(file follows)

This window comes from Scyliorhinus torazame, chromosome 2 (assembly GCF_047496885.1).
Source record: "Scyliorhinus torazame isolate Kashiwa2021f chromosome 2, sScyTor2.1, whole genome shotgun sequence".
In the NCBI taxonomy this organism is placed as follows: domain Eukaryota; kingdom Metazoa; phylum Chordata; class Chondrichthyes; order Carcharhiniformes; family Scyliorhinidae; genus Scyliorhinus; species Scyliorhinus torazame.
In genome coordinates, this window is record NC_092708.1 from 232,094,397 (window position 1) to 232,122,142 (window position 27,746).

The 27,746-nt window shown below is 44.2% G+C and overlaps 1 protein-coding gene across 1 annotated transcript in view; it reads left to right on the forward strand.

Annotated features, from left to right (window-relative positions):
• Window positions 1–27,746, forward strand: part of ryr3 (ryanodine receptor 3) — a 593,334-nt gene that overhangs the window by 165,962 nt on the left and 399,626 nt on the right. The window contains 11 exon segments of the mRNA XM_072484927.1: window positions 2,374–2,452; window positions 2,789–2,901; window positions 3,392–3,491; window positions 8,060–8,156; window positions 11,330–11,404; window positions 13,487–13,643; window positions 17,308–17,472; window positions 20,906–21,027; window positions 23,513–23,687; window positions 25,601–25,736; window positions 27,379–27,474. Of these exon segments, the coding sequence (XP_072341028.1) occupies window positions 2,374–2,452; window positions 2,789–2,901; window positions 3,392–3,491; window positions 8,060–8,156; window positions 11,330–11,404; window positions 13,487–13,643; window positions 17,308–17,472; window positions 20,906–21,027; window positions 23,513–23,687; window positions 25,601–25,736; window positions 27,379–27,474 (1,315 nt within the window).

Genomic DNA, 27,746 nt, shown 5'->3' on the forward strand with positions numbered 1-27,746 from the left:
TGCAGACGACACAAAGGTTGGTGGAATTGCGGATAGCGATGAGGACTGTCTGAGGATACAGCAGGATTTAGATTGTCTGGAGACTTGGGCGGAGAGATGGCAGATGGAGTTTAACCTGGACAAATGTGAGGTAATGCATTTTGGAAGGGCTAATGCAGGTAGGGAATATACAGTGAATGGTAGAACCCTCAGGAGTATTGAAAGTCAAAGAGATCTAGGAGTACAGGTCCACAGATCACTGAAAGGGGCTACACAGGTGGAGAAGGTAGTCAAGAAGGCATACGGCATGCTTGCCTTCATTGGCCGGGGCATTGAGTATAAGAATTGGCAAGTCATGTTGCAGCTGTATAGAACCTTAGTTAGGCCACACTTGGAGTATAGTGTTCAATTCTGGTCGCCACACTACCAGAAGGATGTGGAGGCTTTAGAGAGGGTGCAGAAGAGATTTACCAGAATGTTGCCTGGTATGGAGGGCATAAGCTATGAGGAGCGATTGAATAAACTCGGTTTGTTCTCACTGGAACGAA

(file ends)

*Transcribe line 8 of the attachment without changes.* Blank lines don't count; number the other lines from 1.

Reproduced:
Genomic DNA, 27,746 nt, shown 5'->3' on the forward strand with positions numbered 1-27,746 from the left: